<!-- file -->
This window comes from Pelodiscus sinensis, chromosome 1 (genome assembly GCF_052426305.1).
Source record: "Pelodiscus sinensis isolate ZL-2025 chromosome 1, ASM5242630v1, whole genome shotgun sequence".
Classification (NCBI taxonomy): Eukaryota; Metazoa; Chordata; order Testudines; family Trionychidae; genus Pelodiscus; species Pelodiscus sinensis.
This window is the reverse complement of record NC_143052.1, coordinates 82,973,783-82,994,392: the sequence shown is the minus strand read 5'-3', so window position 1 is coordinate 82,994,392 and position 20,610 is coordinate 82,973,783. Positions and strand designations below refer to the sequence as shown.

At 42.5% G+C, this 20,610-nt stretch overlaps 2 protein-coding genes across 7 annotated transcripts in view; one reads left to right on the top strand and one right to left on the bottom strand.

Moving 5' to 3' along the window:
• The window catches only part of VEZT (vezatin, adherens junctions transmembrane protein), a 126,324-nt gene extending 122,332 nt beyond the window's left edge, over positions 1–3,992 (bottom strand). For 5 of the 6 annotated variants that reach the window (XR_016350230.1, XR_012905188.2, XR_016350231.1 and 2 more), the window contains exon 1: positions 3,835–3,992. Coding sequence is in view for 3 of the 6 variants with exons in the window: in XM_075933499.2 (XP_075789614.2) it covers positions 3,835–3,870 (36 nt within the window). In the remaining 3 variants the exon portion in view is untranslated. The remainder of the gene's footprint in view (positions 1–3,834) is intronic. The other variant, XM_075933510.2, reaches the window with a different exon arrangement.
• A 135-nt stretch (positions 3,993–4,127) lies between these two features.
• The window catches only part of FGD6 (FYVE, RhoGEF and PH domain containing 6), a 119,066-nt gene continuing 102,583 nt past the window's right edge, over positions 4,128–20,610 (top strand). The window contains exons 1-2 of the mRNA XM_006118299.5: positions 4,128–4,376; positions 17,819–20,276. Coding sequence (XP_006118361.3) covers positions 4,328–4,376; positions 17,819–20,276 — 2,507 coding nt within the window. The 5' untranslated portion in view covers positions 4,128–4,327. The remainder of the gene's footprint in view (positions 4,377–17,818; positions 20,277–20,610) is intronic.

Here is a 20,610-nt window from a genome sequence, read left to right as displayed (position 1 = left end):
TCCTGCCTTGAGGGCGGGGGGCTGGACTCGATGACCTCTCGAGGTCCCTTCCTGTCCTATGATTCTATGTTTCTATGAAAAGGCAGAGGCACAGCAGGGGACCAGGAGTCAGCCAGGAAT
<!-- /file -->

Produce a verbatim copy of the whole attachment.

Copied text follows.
This window comes from Pelodiscus sinensis, chromosome 1 (genome assembly GCF_052426305.1).
Source record: "Pelodiscus sinensis isolate ZL-2025 chromosome 1, ASM5242630v1, whole genome shotgun sequence".
Classification (NCBI taxonomy): Eukaryota; Metazoa; Chordata; order Testudines; family Trionychidae; genus Pelodiscus; species Pelodiscus sinensis.
This window is the reverse complement of record NC_143052.1, coordinates 82,973,783-82,994,392: the sequence shown is the minus strand read 5'-3', so window position 1 is coordinate 82,994,392 and position 20,610 is coordinate 82,973,783. Positions and strand designations below refer to the sequence as shown.

At 42.5% G+C, this 20,610-nt stretch overlaps 2 protein-coding genes across 7 annotated transcripts in view; one reads left to right on the top strand and one right to left on the bottom strand.

Moving 5' to 3' along the window:
• The window catches only part of VEZT (vezatin, adherens junctions transmembrane protein), a 126,324-nt gene extending 122,332 nt beyond the window's left edge, over positions 1–3,992 (bottom strand). For 5 of the 6 annotated variants that reach the window (XR_016350230.1, XR_012905188.2, XR_016350231.1 and 2 more), the window contains exon 1: positions 3,835–3,992. Coding sequence is in view for 3 of the 6 variants with exons in the window: in XM_075933499.2 (XP_075789614.2) it covers positions 3,835–3,870 (36 nt within the window). In the remaining 3 variants the exon portion in view is untranslated. The remainder of the gene's footprint in view (positions 1–3,834) is intronic. The other variant, XM_075933510.2, reaches the window with a different exon arrangement.
• A 135-nt stretch (positions 3,993–4,127) lies between these two features.
• The window catches only part of FGD6 (FYVE, RhoGEF and PH domain containing 6), a 119,066-nt gene continuing 102,583 nt past the window's right edge, over positions 4,128–20,610 (top strand). The window contains exons 1-2 of the mRNA XM_006118299.5: positions 4,128–4,376; positions 17,819–20,276. Coding sequence (XP_006118361.3) covers positions 4,328–4,376; positions 17,819–20,276 — 2,507 coding nt within the window. The 5' untranslated portion in view covers positions 4,128–4,327. The remainder of the gene's footprint in view (positions 4,377–17,818; positions 20,277–20,610) is intronic.

Here is a 20,610-nt window from a genome sequence, read left to right as displayed (position 1 = left end):
TCCTGCCTTGAGGGCGGGGGGCTGGACTCGATGACCTCTCGAGGTCCCTTCCTGTCCTATGATTCTATGTTTCTATGAAAAGGCAGAGGCACAGCAGGGGACCAGGAGTCAGCCAGGAAT